U.S. warms up to junior tournament

PAUL FRIESEN -- Winnipeg Sun

, Last Updated: 8:37 AM ET

The first time Brad Berry made the trip from the University of North Dakota to Winnipeg, he was a wide-eyed, 20-year-old embarking on a pro hockey career.

It was 1986, and the Jets draft pick would spend the next five years as a defenceman with the organization, part of a 13-year career in the NHL and AHL.

Yesterday, Berry made the drive up the I-29 again, this time to sell a hockey tournament.

The transplanted Albertan, a coach at his alma mater, lives in Grand Forks, host for the 2005 World Junior Championship, Dec. 25 to Jan. 4.

"We hope to duplicate the job you did in 1999," Berry said, referring to our city's record-setting World Junior.

To that end, he and a delegation of organizers were here to remind everyone that hotel rooms and tickets for all of Canada's games and for the medal round, are still available.

It shouldn't be a tough sell here. The tournament has become one of the marquee events on the sports calendar in this country. Anyone who was in the province back in '99 knows why.

Throw the best 18- and 19-year-olds in the world on a sheet of ice, put their nation's flag on their jerseys and a gold medal on the line, and they'll go through the end boards for you.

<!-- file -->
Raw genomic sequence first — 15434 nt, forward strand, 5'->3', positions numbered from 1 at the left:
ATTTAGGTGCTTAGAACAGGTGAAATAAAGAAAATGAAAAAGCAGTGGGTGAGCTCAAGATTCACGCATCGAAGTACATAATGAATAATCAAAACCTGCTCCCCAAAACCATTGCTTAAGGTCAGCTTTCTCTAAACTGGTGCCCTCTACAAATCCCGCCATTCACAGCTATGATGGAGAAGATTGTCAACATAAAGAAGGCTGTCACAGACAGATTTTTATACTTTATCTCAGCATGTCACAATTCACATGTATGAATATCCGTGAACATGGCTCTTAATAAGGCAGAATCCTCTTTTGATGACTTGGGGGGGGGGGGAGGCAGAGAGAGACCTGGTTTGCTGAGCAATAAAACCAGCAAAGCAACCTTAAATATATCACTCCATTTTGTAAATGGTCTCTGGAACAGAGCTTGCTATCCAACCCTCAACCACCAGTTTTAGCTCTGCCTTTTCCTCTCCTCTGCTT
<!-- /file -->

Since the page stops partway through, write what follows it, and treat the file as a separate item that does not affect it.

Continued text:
'SPARKED INTEREST'

But it was a different story down in North Dakota when Berry first began approaching people about the event. Let's just say he had some educating to do.

"Quite a bit, actually," said Berry, a member of Canada's gold-medal winning team in '85. "It was kind of a mixed reaction, because they didn't know what the tournament was about. And as they learned ... it sparked interest, and especially (after) winning the gold medal last year in Finland."

Sure enough, being the defending champs seems to be sitting well with the Yanks.

Instead of the half-empty buildings that plagued the last World Junior to be held in the States (Boston, '96), this one is 90% sold, with less than 10% of tickets going to Canadians.

The Canucks who do make the trip south will no doubt be their usual loud, flag-waving, face-painting selves, bent on seeing Team Canada avenge last January's 4-3, gold-medal loss.

Or the loss to the Russians in '03. And '02.

MIGHT BE THE YEAR

Come to think of it, Canada hasn't won this thing since '97.

But this might just be the year, thanks to the NHL lockout.

Where some of our best juniors often aren't released to play by their NHL clubs, this year's edition of Team Canada won't have that problem.

"We'll probably leave behind a crop of players that, in any other year, would be on the team," Hockey Canada's Denis Hainault said.

Toss in the fact Canada will have up to 13 returning players, compared to the U.S.'s eight, and maybe a reversal of last year is in the cards.

And the pressure's on them for a change, right?

"It's good pressure," Jim Johannson of USA Hockey said. "For us, it's the first time ever to defend the championship. And hosting this event, (pressure) comes with the territory."

One thing is certain: this promises to be one of the most talent-laden World Juniors in years.

"The North American teams, especially," Berry said. "You look at Team Canada, maybe a Nathan Horton (Florida) playing, an Eric Staal (Carolina) playing. Those are world-class players.

"From a U.S. standpoint, I think Dan Fritsche from Columbus is going to be playing. Ryan Suter, who's in Milwaukee and will be playing here Sunday with the Admirals (against the Manitoba Moose). It makes for a tremendous tournament."

And one the Americans seem to be catching onto.

On and off the ice.


Photos